Friday, September 17, 2010

Pepper Gets A Move On

One of the big challenges of moving to Spain is bringing our dog, Pepper. If you do not want your pet to sit in quarantine for months (horror stories and poor survival rates), there are a series of seemingly simple steps you are supposed to take. In practice, it ranked pretty close to planning a wedding but not quite as bad as getting Richard a green card.

Timing is the most important. You should start at least 6 months in advance. Now, if you do not know where - or even IF - you are going outside of the country, as was the case with us, you are already behind because regulations differ from country to country. We assumed that eventually we might possibly want or need to bring Pepper to her grandparents in England, which is like the worst case European scenario for transporting animals. England does not have rabies in the country so Pepper needed an expensive rabies titer test and subsequent paper work. Oh, and hopefully, all of this was preceded by implanting a microchip of the appropriate standard - bet you didn't know there were multiple kinds? or that getting your microchip company to tell you which one you have is its own exercise in patience?

Even booking the travel requires the flight has room (usually only 1-2 spots) , is not during a weather embargo (so your dog does not roast or freeze), has a short total itinerary (since you won't get to see them again until the final destination), and each layover destination does not have its own restriction (dogs need a minimum of 6 hours for transfer at London Heathrow). Each airline has its own documentation as well.

Then there was the final check-up. Eight to ten days in advance Pepper went for her final exam with the vet in Indiana to get 2 forms filled out - one for the USDA (required by the airline) and one for the EU (with directions in Spanish and English). After the quick exam, I was suspicious at how long the vet's office was taking to fill out the only 3 pages of forms. I nearly ran out screaming when the vet tech said, "Oh, is Spain in Europe? I thought it was somewhere in South America." ... Really should I have been surprised to hear from the USDA that the examining vet's office mucked up the entire thing? The USDA blasted them for not even being able to consistently write the dates in the same format (dd-mm-yyyy vs. mm-dd-yyyy) on the same page! Another trip to the examining vet to pick up the "corrected" forms revealed glaring discrepancies even I could see, like an error in Pepper's microchip number. The full extent of the their complete incompetence was exhibited when it took three (!) revisions of the corrected forms - each one printed and stamped - to finally catch all the mistakes.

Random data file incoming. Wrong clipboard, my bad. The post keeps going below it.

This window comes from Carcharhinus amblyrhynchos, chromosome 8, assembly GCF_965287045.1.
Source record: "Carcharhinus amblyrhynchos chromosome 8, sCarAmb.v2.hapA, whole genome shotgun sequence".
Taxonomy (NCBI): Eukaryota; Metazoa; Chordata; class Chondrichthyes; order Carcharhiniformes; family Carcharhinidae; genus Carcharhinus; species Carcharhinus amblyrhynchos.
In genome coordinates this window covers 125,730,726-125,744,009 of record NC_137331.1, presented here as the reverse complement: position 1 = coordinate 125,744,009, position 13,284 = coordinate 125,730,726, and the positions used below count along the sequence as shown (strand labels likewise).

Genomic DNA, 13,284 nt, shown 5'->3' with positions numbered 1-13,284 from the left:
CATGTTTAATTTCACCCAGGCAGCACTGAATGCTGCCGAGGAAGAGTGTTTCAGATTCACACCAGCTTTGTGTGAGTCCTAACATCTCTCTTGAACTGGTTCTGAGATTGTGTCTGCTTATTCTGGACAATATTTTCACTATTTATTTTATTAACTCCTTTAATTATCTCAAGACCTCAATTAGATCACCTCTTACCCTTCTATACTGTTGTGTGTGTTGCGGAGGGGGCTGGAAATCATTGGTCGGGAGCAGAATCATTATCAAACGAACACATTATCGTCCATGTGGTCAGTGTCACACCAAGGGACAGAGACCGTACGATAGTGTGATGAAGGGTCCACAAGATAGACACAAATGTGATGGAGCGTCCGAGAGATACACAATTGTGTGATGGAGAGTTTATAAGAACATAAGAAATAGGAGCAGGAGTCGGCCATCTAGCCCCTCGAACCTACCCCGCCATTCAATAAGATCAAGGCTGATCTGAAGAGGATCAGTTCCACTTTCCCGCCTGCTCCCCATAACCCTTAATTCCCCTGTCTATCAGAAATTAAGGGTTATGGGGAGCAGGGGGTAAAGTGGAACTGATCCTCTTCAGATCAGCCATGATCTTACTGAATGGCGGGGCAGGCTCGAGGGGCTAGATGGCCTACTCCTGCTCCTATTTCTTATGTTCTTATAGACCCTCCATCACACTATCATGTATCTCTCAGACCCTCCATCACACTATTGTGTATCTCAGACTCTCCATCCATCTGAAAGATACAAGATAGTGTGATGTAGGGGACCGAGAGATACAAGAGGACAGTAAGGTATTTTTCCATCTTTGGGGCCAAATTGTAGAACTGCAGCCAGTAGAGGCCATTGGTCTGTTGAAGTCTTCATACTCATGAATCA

The appointment to hand deliver the forms to the USDA had its own hiccup. A quick call to our vet in North Carolina and fax back were all that were needed to get the precious embossed certificates.

The actual trip, by comparison, was uneventful. Pepper got to walk around with me until 2 hours before the flight out of Chicago. She learned how to drink out of her new guinea pig-style water bottle. I was nervous because I was not able to see her crate loaded on the flight out, but someone in Zurich checked on her for me. In Barcelona, an airline employee assisted me in wheeling her out, straight past customs in the "Nothing to Declare" line, and no one stopped us. After all the drama of getting her paper work, this did not seem right to me. However, despite repeated attempts to ask at Information and Security, they assured me that it was okay and they probably checked her paper work in Zurich. I find this fishy since the airline only took the USDA certificate, and no one saw or asked for the EU form - but I'll take it!

Our darling girl was none the worse for her 15 hour journey, other than being a little ashamed at wetting the crate. Later on Richard and I found that Pepper also was jet-lagged, excitedly wanting a walk at 4 am, which we thought was hilarious! I keep telling her she needs to not sleep so much if she wants to adjust.

One final note for detractors: We did make a conscious effort to include Pepper's welfare and well-being in our decision to move to Barcelona. Richard and I felt the relatively short-term difficulties of getting her into Spain will be far outweighed by our next 3 years here. Dumping her back in the shelter (unthinkable) or even with our parents would have been irresponsible ownership, and we are a family. She goes for long walks everyday and has already been to a couple of dog parks.


  1. Glad to hear she is Ok. Teach her some Spanish!

  2. Awwww that last paragraph is so sweet!

    Glad to hear everything went well in the end (I didn't realize the magnitude of the horror beforehand!).